April 20, 2017 at 4:03 PM
Driving is both practical and enjoyable, making errands like shopping and school runs easier and enabling you the freedom to explore whenever you like. The first step to getting on the road on a budget is to invest in a used car. New cars lose up to forty per cent of their value during the first year, so going second hand is a savvy choice. However, there are also many ways to save money once you’ve found your ideal vehicle. Here are ten tips on how to save money at the pump to get you started.
Check local prices before you fill up as they can vary drastically between petrol stations. For example, prices will be much higher near town centres and at motorway service stations than in the suburbs or from smaller fuel companies.
Although fuel company loyalty cards can earn you reward points, the savings you make might be insignificant compared to other fuel offers. Some supermarkets offer vouchers with money-off per litre, and you can make some decent savings using these instead.
The accelerator is what consumes fuel most vigorously. You can reach the same speed by accelerating smoothly rather than pressing hard on the pedal. Staying under three thousand revs and driving in higher gears where possible can make a difference of up to thirty per cent on fuel consumption.
Air-conditioning is a convenient way to maintain a constant temperature in your car. It keeps you cool in the summer and stops the windows steaming up in cold weather. However, its energy is supplied by the fuel in your vehicle, so try to only use it when you have to. It won’t make a huge impact on long journeys but can make a noticeable difference if you go on a lot of short trips.
Your vehicle needs to be as aerodynamic as possible to achieve the best fuel efficiency. Open windows don’t make much of a difference to town driving, but on fast roads like motorways, keep windows and sunroofs closed.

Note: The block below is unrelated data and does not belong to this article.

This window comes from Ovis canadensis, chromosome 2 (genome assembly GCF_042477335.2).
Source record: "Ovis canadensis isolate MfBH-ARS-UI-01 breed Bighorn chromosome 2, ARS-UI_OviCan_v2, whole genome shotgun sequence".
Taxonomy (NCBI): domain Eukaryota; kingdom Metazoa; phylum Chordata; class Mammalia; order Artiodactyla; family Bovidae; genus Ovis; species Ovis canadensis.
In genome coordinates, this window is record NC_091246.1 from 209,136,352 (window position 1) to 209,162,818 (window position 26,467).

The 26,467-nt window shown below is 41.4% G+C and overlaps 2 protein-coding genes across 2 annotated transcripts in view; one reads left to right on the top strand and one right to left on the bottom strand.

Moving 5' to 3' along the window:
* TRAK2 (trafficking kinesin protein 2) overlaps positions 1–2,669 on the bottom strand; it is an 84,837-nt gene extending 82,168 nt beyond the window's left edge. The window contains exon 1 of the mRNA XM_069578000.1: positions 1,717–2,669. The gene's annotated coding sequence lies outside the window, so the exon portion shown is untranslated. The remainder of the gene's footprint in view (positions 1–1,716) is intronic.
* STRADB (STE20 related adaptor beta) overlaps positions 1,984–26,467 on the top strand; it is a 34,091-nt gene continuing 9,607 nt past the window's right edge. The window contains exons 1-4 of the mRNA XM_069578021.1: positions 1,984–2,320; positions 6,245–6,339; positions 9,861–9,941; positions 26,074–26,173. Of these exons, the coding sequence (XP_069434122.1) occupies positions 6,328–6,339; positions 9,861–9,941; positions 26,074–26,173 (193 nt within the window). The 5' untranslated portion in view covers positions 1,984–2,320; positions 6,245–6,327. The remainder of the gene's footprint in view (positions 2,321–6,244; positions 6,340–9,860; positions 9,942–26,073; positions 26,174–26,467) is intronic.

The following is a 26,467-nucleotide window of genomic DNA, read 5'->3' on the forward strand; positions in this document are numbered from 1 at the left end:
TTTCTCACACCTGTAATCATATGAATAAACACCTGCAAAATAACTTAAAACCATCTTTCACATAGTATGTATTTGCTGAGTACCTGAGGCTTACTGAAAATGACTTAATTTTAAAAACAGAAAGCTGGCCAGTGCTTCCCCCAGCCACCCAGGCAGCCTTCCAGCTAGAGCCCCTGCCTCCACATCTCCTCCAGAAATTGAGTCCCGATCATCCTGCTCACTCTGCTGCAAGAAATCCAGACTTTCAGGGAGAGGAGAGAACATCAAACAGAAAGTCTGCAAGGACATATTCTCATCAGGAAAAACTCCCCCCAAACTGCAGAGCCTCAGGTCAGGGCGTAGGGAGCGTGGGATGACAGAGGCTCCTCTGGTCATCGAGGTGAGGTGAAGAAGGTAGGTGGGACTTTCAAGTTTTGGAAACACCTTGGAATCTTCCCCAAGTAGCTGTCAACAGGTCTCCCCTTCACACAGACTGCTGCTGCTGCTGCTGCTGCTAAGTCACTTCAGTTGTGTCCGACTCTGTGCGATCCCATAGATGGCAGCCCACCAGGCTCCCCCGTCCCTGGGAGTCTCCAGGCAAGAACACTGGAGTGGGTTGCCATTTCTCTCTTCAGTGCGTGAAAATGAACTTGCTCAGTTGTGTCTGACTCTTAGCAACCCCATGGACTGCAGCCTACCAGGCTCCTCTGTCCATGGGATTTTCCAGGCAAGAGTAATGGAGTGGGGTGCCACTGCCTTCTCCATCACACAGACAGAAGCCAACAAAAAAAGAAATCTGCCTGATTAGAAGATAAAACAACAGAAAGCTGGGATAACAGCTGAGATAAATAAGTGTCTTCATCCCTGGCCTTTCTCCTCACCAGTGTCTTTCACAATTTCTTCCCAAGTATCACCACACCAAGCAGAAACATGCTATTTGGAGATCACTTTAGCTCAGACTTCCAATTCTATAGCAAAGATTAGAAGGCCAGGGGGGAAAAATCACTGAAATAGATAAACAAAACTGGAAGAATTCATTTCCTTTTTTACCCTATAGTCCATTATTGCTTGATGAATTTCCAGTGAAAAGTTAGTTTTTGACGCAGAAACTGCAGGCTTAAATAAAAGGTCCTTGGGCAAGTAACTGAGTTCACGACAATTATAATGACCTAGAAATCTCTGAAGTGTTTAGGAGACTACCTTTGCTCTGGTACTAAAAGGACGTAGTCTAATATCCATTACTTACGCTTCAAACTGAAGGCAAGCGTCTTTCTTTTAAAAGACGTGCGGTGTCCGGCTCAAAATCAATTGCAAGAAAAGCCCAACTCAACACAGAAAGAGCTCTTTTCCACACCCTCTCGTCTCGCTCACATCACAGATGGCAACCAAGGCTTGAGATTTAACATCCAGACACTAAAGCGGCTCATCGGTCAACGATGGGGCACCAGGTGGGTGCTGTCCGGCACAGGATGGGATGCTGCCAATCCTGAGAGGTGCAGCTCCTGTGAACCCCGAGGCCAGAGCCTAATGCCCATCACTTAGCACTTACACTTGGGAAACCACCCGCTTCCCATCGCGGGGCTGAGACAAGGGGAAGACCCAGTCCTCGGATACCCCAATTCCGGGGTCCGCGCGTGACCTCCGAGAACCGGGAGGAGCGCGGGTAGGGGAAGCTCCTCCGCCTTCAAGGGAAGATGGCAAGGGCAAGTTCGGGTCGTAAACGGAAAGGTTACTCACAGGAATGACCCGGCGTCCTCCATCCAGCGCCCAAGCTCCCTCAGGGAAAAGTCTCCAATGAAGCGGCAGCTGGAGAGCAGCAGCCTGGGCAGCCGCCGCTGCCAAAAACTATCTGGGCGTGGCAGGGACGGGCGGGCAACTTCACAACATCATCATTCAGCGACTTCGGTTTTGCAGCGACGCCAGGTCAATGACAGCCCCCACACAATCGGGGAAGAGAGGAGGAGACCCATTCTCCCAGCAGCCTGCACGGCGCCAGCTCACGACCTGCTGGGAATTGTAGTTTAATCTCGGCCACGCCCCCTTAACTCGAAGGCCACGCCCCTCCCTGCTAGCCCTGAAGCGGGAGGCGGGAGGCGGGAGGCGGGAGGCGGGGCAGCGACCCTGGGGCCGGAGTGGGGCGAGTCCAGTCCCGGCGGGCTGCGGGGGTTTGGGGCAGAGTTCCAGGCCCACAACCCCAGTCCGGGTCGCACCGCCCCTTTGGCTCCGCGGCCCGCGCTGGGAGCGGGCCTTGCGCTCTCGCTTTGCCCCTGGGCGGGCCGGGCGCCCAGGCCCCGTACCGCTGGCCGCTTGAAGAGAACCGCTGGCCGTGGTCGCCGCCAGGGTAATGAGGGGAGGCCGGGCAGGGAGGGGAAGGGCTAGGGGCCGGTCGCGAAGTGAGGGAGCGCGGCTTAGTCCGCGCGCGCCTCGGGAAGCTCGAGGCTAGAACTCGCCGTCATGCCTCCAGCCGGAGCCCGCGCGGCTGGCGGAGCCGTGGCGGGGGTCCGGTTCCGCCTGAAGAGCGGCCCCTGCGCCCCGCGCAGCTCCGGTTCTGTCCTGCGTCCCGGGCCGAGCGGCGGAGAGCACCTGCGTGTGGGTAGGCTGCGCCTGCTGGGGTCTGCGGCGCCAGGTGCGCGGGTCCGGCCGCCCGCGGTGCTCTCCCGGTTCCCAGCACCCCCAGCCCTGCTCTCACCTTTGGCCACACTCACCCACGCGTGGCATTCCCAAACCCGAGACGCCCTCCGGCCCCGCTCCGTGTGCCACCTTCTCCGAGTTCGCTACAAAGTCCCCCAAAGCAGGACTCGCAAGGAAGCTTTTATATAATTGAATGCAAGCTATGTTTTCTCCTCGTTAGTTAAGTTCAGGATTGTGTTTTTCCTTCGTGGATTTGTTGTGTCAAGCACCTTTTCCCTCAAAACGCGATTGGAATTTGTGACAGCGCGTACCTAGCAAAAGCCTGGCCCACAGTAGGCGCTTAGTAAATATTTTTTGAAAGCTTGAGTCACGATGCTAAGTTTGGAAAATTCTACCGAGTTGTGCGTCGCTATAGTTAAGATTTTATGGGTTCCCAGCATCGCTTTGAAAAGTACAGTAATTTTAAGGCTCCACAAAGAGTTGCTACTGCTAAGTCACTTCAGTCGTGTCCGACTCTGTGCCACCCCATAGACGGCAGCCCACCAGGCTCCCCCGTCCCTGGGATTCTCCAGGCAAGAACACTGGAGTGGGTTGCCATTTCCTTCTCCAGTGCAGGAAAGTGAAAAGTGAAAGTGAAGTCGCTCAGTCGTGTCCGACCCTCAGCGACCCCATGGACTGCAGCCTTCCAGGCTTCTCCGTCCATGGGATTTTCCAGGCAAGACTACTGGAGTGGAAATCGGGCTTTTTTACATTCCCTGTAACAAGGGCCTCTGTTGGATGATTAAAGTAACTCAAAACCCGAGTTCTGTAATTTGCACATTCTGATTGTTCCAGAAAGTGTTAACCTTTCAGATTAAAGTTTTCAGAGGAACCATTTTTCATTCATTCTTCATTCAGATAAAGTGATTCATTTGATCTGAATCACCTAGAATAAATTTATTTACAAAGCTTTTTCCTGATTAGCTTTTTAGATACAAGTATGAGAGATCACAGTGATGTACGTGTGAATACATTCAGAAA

All the stopping and starting in rush hour traffic is really bad for fuel consumption, so avoid driving in rush hour whenever possible. When it’s unavoidable, travel at a steady slow speed if the traffic is moving so that you don’t have to keep accelerating and braking.
Your car consumes more fuel when the engine is cold. It can take up to five miles to warm up, so try to combine smaller journeys into one trip.
Many of the larger fuel companies offer premium petrol and diesel fuels. While these products may cost more than the standard fuels, they are designed to prevent the build-up of deposits within the engine and protect against corrosion. There are also fuel additives that can be added to the fuel tank when filling up. Similar to premium fuels, these clean the engine and leave a protective film. There’s no need to use these products every time, but occasional use reduces emissions, betters fuel consumption and improves responsiveness.
Your car uses more fuel to carry around excess weight, so keep your vehicle free from clutter and remove accessories like roof racks when not in use. When you’re running low on fuel, don’t completely fill the tank as fuel is heavy. Filling up to just half or three-quarters of a tank improves efficiency. However, try not to let the tank run under a quarter full as this puts strain on parts like the fuel pump.
When tyre pressure is low, fuel consumption is increased. Hence it is important to check your tyres every two to three weeks and top them up to the correct pressure when needed.